You know its one thing to lose a tight close game against any opponent in the NBA, but the way the Los Angeles Lakers have faired against inferior to mediocre teams as of late, has me looking at this team with a blank face stare, as they take another double-digit “L” at home against the Memphis Grizzlies 104-85.
This game was so one-sided, that even a vintage Mamba 3rd quarter, in which he scored 17 points had no real effect on the outcome of the game. He finished the game with 28 points, but received little help from elsewhere. The Spaniard (Pau Gasol) finished with 10 points and 8 rebounds. L.O. scores 7 points to go with 7 rebounds, and has apparently transformed back to his old ways of floating, which normally occurs when he comes off the bench, or can’t seem to immerse himself in the flow of a ball game when needed. Spotty play from role players like Andrew Bynum, Ron Artest and the bench clearly don’t help, when it comes to a team trying to regain their dominant swagger.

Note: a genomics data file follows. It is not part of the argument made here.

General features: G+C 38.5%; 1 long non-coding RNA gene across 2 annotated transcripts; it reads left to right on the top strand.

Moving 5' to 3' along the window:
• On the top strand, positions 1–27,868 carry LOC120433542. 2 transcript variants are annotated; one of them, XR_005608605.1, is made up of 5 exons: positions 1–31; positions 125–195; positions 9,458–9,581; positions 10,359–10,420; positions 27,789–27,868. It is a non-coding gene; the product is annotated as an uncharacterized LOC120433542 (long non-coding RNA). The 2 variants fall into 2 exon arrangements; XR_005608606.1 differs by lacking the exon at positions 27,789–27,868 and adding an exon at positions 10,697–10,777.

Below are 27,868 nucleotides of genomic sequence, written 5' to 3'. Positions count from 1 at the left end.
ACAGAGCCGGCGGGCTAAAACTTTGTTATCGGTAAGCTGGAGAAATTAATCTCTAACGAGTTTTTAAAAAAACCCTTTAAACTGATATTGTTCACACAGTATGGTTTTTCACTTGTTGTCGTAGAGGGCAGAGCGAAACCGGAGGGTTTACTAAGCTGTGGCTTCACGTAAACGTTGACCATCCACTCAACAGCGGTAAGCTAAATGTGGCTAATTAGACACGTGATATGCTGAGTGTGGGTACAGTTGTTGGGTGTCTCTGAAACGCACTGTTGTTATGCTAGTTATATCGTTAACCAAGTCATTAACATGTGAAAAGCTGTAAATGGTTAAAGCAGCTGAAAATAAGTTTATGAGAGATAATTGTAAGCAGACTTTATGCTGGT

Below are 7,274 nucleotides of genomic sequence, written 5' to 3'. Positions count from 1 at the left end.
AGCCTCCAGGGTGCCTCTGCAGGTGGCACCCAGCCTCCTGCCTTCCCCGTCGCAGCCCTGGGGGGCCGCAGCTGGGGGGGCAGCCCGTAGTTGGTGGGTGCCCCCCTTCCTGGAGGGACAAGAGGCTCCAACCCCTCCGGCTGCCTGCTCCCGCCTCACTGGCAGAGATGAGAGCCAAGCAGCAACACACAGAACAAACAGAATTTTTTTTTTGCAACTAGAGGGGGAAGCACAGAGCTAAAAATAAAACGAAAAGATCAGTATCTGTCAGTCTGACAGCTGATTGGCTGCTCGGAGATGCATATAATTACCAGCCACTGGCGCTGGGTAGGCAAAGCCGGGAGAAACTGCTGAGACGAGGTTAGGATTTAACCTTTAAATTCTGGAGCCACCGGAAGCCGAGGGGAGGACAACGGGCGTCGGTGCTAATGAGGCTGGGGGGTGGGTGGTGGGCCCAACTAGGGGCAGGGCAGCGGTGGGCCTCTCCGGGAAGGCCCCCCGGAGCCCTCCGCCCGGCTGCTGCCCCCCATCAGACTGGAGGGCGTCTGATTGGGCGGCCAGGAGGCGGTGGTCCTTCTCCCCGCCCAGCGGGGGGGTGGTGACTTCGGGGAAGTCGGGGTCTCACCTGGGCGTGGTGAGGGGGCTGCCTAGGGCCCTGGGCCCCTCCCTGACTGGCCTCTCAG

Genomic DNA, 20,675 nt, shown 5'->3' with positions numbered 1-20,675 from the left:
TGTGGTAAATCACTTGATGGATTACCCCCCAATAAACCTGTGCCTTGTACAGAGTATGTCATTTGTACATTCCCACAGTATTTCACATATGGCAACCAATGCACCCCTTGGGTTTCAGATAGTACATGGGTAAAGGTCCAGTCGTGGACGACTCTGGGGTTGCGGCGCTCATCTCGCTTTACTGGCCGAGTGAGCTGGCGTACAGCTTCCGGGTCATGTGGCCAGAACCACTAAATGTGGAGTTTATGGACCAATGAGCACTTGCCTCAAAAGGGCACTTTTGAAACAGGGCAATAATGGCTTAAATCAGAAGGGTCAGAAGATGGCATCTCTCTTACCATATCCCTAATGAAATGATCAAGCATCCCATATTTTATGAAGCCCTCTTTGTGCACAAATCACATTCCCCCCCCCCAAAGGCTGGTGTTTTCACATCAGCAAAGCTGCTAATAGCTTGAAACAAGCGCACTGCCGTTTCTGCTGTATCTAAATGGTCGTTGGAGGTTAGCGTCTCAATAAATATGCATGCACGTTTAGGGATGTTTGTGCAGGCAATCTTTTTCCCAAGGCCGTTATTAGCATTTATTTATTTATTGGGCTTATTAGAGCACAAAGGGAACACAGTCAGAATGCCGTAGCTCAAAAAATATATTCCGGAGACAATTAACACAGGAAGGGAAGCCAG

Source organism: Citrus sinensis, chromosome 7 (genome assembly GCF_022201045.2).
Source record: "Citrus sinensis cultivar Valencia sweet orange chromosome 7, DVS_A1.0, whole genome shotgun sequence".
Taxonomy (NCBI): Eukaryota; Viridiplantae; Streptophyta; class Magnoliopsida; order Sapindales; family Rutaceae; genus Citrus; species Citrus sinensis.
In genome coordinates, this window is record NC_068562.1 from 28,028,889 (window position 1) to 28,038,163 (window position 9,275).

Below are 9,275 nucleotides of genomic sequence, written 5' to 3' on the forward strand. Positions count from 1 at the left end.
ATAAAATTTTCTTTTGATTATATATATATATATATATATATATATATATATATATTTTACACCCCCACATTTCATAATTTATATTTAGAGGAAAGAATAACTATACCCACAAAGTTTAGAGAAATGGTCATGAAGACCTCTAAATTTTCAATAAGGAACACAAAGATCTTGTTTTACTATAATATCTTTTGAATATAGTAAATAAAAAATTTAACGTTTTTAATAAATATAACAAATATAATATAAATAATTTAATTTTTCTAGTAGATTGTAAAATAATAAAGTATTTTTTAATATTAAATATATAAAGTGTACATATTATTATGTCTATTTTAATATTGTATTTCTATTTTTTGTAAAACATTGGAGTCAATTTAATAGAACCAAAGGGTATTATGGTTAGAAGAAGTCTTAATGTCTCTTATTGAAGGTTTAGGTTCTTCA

For the past two weeks, the normal occurrence of a Lakers’ game consist of typical second quarter lulls on offense, suspect defense (especially against the pick and role), The Mamba attempts to shoot them back into ball games in the second half to compensate for their offensive struggles, he gets frustrated in 4th quarter when it doesn’t work and gets at least one technical (two if he is feeling extra irate), and of course Dr. Phil gives the media a satirical assessment of his ball club’s performance during his post-game conference in his typical, lets not panic Zen Master tone he speaks in when he gets kind of serious.
With this version of the Lakeshow, I’m not too concerned about them finding some resiliency, amidst another moment of slight turmoil, with two-thirds of the season left to play. When they finally take care of their offensive and defensive struggles, I’d just rather see the Laker team that played with a chip on their shoulder, after being humbled by Boston in the 2008 NBA Finals. This loss to the Grizzlies doesn’t equate to that loss by no means, but if there were ever a time to take a cue from a loss, now is the time Lakeshow, now is the time!
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Written by Arthur Kai